We’re asked to pay attention to a lot in our day-to-day lives. With so much to focus on, it’s easy to get worn out, a phenomenon psychologists call directed attention fatigue (DAF). You might recognize the symptoms, which include feeling distracted, forgetful, impatient, or irritable.
The most effective way to rest and restore is to shift our attention to something that engages us without requiring sustained focus. The natural world offers an ideal fix, stimulating our senses—rustling leaves, birds in flight, clouds drifting overhead — without demanding heavy concentration.
If you’re looking for something more active than simply soaking in the great outdoors, try gardening. Here are some tips to help you get started.
If you don’t have much gardening experience, start with just five to seven plants. Choose a few you’re excited about; you can always add more next season.
Find a Sunny Spot
Kathleen Frith, president of the sustainable agriculture organization Glynwood, recommends selecting a spot that gets at least six hours of sunlight a day and using a raised garden bed, which gives you control over your ratio of soil and nutrients.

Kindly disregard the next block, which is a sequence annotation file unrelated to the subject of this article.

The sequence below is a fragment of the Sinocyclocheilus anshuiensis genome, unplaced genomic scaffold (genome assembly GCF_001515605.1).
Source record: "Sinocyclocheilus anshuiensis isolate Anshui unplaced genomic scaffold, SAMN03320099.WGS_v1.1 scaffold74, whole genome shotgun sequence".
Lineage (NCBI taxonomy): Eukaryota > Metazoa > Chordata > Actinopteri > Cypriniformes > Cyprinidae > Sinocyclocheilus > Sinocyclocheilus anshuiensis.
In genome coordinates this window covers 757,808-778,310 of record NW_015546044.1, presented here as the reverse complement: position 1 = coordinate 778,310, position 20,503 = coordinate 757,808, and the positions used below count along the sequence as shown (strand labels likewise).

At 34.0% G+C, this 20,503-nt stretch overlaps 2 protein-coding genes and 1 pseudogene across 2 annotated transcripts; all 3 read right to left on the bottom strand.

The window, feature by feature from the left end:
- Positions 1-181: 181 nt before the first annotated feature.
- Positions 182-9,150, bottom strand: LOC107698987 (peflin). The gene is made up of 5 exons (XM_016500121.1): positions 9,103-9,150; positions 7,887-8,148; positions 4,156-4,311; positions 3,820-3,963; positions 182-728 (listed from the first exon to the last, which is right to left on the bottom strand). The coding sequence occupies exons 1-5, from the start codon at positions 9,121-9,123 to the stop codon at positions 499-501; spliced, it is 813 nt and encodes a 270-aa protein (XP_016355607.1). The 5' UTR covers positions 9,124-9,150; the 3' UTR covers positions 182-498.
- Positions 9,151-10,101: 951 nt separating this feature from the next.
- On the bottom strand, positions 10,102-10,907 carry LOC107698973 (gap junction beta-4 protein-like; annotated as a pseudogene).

If you take time to clear your plot of pesky weeds before you start planting, you’ll save yourself the headache later and ensure that your plants have the best chance to grow and thrive.
Label Your Plants
It’s easy to forget which plants are which, or where exactly you buried those seeds. As you’re planting, set labels in the soil. You can use the ones that come with store-bought plants or make your own with markers and popsicle sticks.
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